A Psychedelic Coming Out: „I Take Mushrooms. Here’s Why I Do It“
„Unable to remember my name, I lay on the floor with my eyes closed and stared at a glowing tunnel of light. It seemed that I had no body. My face was flooded with tears, as I repeated: „This changes everything… this changes everything…“ The next morning, it was hard to believe the intensity of my experience from the night before. Getting to know psilocybin mushrooms has forever changed my perception of the world, but it took years to figure out what had happened to me that evening.“
For the last 10 years, I have been studying the psychophysiology of psychedelic experiences. During this time, I’ve taken magic mushrooms about 50 times. I’ve seen psychedelics from different angles. If these substances are misused, a person can experience intense fear and even develop a mental trauma. But many people who used a psychedelic drug describe the experience as among the most spiritually significant of their lives. And one of those people is me.
As a child, I internalized beliefs about the world’s hostility and developed a low sense of self-worth. I was so antisocial that I couldn’t finish school and dropped out in seventh grade. I was nervous, inattentive, and timid, and there was so much shaming and bullying directed at me. I didn’t know how to talk to adults and ask for help. When it became unbearable for me to be at the bottom of the social hierarchy, I just stopped showing up at school. My parents took pity on me and allowed me to leave school. Gradually this belief took hold in me: I was a hopeless weakling, and the best way of handling personal difficulties was to avoid them.
I missed out on critical social skills development, and this hindered me all my life. Being 184 centimeters tall, I felt small next to others. I made up stories about myself so that friends wouldn’t think of me as a creep. The feeling of my own inferiority accompanied me until my internal world crumbled under the influence of psilocybin mushrooms.
The feeling of my own inferiority accompanied me until my internal world crumbled under the influence of psilocybin mushrooms.
The psychedelic experience’s fantastic nature rewrote my ideas about the world and myself, about what was possible and what was not. Now I live with a feeling that life is a continuum of endless possibilities. Any future that I can imagine is possible. This is my superpower. The psychedelic experience became a meeting with myself, a session of letting go of pain, anger, and resentment, the practice of forgiveness, delight, love, and gratitude. From this point, I made many decisions about how to live my life, got to know myself from a new angle, and realized what I really want.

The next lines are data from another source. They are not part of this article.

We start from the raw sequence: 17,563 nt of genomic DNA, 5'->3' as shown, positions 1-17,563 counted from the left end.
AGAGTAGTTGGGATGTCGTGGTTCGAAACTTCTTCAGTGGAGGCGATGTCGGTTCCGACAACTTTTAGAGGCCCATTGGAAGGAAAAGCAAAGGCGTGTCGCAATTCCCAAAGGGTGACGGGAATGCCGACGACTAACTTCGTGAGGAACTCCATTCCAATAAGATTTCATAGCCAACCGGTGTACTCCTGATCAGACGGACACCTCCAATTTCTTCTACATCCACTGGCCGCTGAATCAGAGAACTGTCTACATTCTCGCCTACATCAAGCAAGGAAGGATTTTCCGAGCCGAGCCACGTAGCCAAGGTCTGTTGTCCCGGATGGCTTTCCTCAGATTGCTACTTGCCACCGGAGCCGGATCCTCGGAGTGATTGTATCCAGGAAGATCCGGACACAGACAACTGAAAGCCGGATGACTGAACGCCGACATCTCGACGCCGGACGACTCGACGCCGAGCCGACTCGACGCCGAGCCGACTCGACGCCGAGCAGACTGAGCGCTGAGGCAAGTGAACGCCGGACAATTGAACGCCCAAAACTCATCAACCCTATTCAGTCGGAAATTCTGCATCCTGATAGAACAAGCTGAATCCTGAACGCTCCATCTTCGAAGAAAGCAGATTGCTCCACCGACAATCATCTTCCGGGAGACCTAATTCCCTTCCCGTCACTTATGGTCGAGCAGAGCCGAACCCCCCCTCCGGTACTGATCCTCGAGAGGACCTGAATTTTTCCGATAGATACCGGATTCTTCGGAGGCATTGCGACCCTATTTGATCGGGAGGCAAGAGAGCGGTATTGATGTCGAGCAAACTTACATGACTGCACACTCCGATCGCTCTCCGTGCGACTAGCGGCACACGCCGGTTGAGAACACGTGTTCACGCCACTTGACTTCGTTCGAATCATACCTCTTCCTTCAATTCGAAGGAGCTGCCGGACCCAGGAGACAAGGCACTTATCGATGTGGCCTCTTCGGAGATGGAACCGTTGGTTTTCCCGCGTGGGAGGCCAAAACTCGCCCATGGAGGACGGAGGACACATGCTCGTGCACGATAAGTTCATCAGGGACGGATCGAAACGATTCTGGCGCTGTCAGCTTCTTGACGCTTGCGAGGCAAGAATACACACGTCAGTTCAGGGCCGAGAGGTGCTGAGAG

I decided to write this text because I believe that psychedelic therapy will become the most effective psychotherapy area in the coming years. Many are unaware of the healing potential of psychedelics because they do not understand how this works. The result depends on how you use the tool, you can’t just eat mushrooms and get a quality experience. Psychedelic therapy is a sophisticated mind-altering technology that produces predictably beneficial results only when the ritual is properly conducted.
How to take mushrooms and not go crazy
The design of the ritual is scientifically called set and setting. We learned this from the Indians, who have kept the mushroom ritual’s ancient tradition to this day. For 10 thousand years, the ceremony’s direction has not fundamentally changed; only now, instead of a fire there is a warm lamplight; instead of drums, there is a hi-fi audio system, and the shaman has a degree in psychology. Psilocybin is usually served not in mushrooms but a capsule; it is placed in an ancient carved goblet to preserve the atmosphere of mystery.
The emotional environment in the room and all the details of the interior matter. If the session takes place in a clinic, the ward is turned into a cozy space decorated with art objects. If you attempt to remember who you are and what the hell is going on during the third hour of a trip, the atmosphere will remind you that you are participating in a sacred ritual rather than dying from some poison in intensive care. There will be people who will take care of your body while you are on a psychedelic odyssey.
You need complete concentration, so you put on an eye mask and headphones. The music playlist is designed to calm you down or stimulate emotional catharsis at the right time.
Without knowing the technology, it’s easy to make mistakes. A person who had a bad trip (a frightening and unpleasant experience) will usually tell you something like this: „I was among people I did not trust», «I mixed psilocybin with alcohol,“ „Everything was fine until the car caught fire.“ Taking psilocybin without an experienced guide can be dangerous, but problems rarely arise in clinical practice. According to various sources, over the past 10 years, more than a thousand people have participated in psilocybin studies. There has not been a single case of complications or negative side effects. In the 1960s, Czech psychiatrist Stanislav Grof conducted 3,000 psychedelic sessions, only three of which had to be interrupted by administering a tranquilizer due to the patient’s severe panic.
In one study, psilocybin was given to 36 healthy, educated adults. Six months later, in a survey, a third of them called this experience the most important event in their lives. In terms of the depth of influence on their personality, some experiment participants compared the trip with the birth of their first child or a parent’s death.
What is so important about hallucinations?